The key difference between calibration curve absorbance and concentration is that calibration curve is a graph of absorbance and concentration, absorbance is the amount of light absorbed by a sample whereas concentration is the amount of a substance distributed in a unit volume.
Spectroscopy is an analytical technique which is useful in determining the concentration of an unknown compound present in a given sample. Therefore, it is a quantitative analysis. In this technique, we can determine the concentration of the compound using a curve. We should draw this curve between absorbance and the concentration. And we can draw the graph for several absorbance values obtained for different known concentration values. Then, we can use the absorbance value for the unknown sample to determine the concentration of that sample using the graph.
1. Overview and Key Difference
2. What is Calibration Curve
3. What is Absorbance
4. What is Concentration
5. Relationship Between Calibration Curve Absorbance and Concentration
6. Side by Side Comparison – Calibration Curve Absorbance vs Concentration in Tabular Form
What is Calibration Curve?
A calibration curve is a standard graph which shows the change in the response of an analytical instrument towards different concentrations of the analyte. The analyte is the substance in which we need to find the concentration. In order to draw the calibration curve, we should use the known concentrations of the substance present in our sample to get a set of responses or signals. For spectroscopic techniques, the responses or signals are the absorbance values. Then, we can draw a graph between absorbance and concentration.
We should draw the graph using the absorbance values obtained for each known concentration. We can use this graph to determine the unknown concentration of the same compound in a given sample by measuring the absorbance of that sample. The concertation value at the point of that absorbance value in the curve is the concentration of the compound in the sample.
What is Absorbance?
Absorbance is the response of a spectrophotometer towards the concentration of a sample. It measures the amount of light absorbs by the sample. This value depends on the amount and nature of the compound present in the sample. We can give this value using the following equation;
A = log(I/I0)
Where A is the absorbance, I is the intensity of the incident beam, and Io is the intensity of the transmitted beam through the sample. We can give this relationship in another way as follows:
A = –logT
Where T is the transmittance. Therefore, the absorbance is related to the transmittance. for the same substance, if the concertation is high, the absorbance is also high and vice versa. That is because, if the concentration is high, the sample has a high amount of the compound that absorbs the light from the light beam. Moreover, when measuring the absorbance from a spectrophotometer, we should not use very high or very low concentrations. This is because, if we use very high concentrations, the intensity of the incident light beam may not sufficient for the total amount of compound present in the sample to absorb. If we use a low concentration, the sensitivity of the instrument may not sufficient enough to detect the low amount of compound in the sample.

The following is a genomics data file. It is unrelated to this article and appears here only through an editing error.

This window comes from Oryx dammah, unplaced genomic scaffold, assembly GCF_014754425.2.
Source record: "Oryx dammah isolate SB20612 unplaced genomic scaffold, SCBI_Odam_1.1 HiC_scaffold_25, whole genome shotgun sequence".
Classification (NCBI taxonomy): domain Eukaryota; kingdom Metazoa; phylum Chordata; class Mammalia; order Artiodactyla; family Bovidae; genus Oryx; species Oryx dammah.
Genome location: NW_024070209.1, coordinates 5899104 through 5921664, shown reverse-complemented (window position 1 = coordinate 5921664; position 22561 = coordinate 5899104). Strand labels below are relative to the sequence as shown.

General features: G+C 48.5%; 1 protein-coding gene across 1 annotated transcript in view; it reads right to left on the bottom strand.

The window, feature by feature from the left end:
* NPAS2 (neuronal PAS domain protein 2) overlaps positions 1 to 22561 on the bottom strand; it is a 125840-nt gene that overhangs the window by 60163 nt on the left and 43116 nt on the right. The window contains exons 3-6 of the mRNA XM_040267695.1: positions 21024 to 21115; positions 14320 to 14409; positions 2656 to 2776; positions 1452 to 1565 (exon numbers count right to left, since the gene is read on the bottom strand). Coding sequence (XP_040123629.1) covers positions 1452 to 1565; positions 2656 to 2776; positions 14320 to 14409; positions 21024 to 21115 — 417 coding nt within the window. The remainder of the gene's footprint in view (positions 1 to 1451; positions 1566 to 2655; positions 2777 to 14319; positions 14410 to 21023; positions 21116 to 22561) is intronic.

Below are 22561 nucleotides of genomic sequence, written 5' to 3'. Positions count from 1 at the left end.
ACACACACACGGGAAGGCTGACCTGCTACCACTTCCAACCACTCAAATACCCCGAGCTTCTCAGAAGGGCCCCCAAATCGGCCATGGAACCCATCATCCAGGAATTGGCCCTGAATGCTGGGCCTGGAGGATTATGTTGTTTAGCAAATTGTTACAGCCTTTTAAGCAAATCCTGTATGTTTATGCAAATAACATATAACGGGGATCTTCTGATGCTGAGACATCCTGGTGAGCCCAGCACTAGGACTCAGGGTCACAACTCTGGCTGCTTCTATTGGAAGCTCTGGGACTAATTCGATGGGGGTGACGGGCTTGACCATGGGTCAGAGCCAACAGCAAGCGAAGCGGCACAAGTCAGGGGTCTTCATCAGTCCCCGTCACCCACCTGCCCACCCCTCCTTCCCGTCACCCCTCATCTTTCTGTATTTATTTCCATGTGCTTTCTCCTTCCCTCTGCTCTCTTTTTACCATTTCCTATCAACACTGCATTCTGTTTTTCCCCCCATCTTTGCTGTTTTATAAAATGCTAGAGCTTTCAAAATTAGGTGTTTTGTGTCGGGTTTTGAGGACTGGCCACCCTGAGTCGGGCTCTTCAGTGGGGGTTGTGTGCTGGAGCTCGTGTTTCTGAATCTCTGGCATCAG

What is Concentration?
Concentration is the amount of a substance that distributes throughout a unit volume of a sample. We can measure this in the unit of mol/L in which we give the amount of substance as a mole value and volume of the sample in liters. We call this the molar concentration. It is the most common unit for the measurement of the concentration.
Apart from that, we can determine the concertation as mass concentration, number concentration or a volume concentration.
What is the Relationship Between Calibration Curve Absorbance and Concentration?
We draw a calibration curve from two data sets: absorbance values and concentrations. We should take the absorbance as the y-axis and concentration as the x-axis because we can change the value of the concentration. Hence, it is the independent variable. But the absorbance changes according to the value of the concentration. Therefore, it is the dependent variable. Then, if we measure the absorbance of a sample, we can obtain the concentration of that sample using this calibration curve.
What is the Difference Between Calibration Curve Absorbance and Concentration?
A calibration curve is a standard graph which shows the change in the response of an analytical instrument towards different concentrations of the analyte. It indicates absorbance in y-axis and concentration in x-axis. Absorbance is the response of a spectrophotometer towards the concentration of a sample. It has no units. Concentration is the amount of a substance which distributes throughout a unit volume of a sample. Its unit is mol/L.
Summary – Calibration Curve Absorbance vs Concentration
Calibration curves, absorbance and concentration, are widely used terms in spectroscopy. The difference between calibration curve absorbance and concentration is that the calibration curve is a graph of absorbance and concentration and absorbance is the amount of light absorbed by a sample whereas concentration is the amount of a substance distributed in a unit volume.